My evening began by talking to Peter as we dug into the first of many platters of steamed Indian Point Mussels.

Peter said all of Atlantic Canada has great mussels and like fine wines and their “terroire” Peter talks about his “meroire” – the local waters that give the mussels their distinctive flavour. His Indian Point Mussels are very nice and salty. He is also a part of the “Slow Food” movement – check out their blog spot at www.slowfood.com.

Sitting opposite Peter was Pam Birdsall, the owner of the Pottery Shop and now the MLA for the Mahone Bay area. Harry Covert is her husband, a retired teacher. Pam witnessed me struggling with my first mussel and immediately demonstrated how the local folk use one open mussel as tongs to gracefully extract the next delicious steamed mussel, dip it into the drawn garlic butter and pop it into their mouth without dripping a drop.

Other guests included Pat Nelder, Executive Director of AMTA who organized the occasion, her husband ABYC boat builder Keith Nelder, also former program manager of the Cape Town South Africa Boat Building Academy, Joe Feeney, Mayor of Mahone Bay since 1988 and past chairman of the Wooden Boat Festival with his wife Barbara Feeney. Then we met Karl and Susan Nauss. Susan’s mahogany whale sculptures are internationally recognized.

David Devenny is deputy mayor and now chairman of the Mahone Bay Wooden Boat Festival which last year became the Mahone Bay Regatta and Pirate Festival. As he describes himself, "I'm the closest thing we have to a harbourmaster".

Bryan Palfreyman explained the Mahone Islands Conservation Association, MICA. www.mahoneislands.ns.ca. He had an important message for our readers that MICA is a conservation association dedicated to bringing a number of the Mahone Bay islands back into public ownership in order to conserve them for all to enjoy. Cruising boaters and yachtsman visiting the area can visit the MICA islands and even camp there. Check the web site for details.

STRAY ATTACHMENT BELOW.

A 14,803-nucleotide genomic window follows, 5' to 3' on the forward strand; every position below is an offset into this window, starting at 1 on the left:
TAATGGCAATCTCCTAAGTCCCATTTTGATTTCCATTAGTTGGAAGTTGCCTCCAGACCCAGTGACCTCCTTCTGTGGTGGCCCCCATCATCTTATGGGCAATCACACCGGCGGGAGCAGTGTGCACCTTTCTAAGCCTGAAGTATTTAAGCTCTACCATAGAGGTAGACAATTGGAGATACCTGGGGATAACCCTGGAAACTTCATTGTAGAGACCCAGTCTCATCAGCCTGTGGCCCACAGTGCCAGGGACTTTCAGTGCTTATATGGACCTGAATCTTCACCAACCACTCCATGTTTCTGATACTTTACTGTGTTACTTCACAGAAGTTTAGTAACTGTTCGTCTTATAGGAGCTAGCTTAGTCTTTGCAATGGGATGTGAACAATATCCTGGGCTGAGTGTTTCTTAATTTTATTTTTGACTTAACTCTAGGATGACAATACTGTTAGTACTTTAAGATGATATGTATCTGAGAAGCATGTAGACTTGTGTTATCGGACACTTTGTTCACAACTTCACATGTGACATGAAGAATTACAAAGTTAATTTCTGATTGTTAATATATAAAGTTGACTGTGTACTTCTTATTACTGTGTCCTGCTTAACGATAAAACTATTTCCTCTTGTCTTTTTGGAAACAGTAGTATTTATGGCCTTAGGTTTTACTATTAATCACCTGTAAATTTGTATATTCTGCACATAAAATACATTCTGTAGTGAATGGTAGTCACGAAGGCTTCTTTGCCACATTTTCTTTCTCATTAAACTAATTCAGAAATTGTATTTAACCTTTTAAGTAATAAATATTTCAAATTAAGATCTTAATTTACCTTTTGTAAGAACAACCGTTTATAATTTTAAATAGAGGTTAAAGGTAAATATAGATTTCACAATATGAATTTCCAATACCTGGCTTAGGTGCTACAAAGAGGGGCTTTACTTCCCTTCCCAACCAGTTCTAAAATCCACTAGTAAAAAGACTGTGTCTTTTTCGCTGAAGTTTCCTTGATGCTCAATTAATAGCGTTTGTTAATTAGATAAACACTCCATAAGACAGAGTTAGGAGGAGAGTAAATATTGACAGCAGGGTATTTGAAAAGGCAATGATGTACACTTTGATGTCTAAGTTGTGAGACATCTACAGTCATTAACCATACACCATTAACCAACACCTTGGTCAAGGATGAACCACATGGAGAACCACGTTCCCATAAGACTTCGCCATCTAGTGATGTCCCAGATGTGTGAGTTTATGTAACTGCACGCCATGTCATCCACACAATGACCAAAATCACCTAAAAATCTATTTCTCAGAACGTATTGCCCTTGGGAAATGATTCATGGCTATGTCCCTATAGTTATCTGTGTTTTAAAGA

Philip Watson and his wife Dr. Krista Watson attended. Philip is the captain of the Bluenose II which is now de-commissioned for a complete and extensive restoration. Philip has been Captain since 2001. Canadian Yachting readers with teens will be interested to learn that they hire a new crew to sail the Bluenose II every February. On April 1, the crew arrives for 6 to 8 weeks of refitting and training, and then they become one of the deckhands for the season as it takes visitors, tourists and dignitaries out for a sailing cruise. Anybody who's interested can apply through the Fisheries Museum in Lunenburg. The Bluenose II is expected to re-launch in 2012.

We just don’t have enough space to really recognize everyone who joined us that night but why not plan your own visit to Mahone Bay? You never know who you’ll meet there!

Handling Mussels

* Look for a pack date on the tag. Mussels are good for 5-8 days
* Keep cool by refrigerating at 1° to 4°C- but don’t freeze.
* If using ice, place on top- it keeps mussels cool and wet. Remember to keep mussels well drained.
* Mussels need to breathe, so don’t pack in airtight containers.
* Cultivated mussels may gape but should close when tapped or squeezed.
* Discard any broken shells or ‘mud’ mussels. Rinse mussels in cold water before cooking.
* Mussels should smell good, with a fresh sea aroma, if they don’t something is wrong.

For more information, check out: www.indianpointmussels.ca

Recipe
• Serving fresh mussels can be very simple:
• Rinse 4 quarts of mussels
• Pull off the tuft of fibers that attach each mussel to it's shell, cutting them at the base with a paring knife
• Discard any that do not close when you handle them or have broken shells
• In a large pot, boil 2 cups of wine with 2 cloves of minced garlic, 1 onion chopped, a bay leaf, ¼ teaspoon of thyme and 1 tablespoon butter
• Add mussels and cook just until shells open; 3 to 4 minutes. Do not overcook.
• Remove mussels from sauce and return liquid to pot
• Add another 2 tablespoons of butter, heat until melted and pour over mussels to serve

By Andy Adams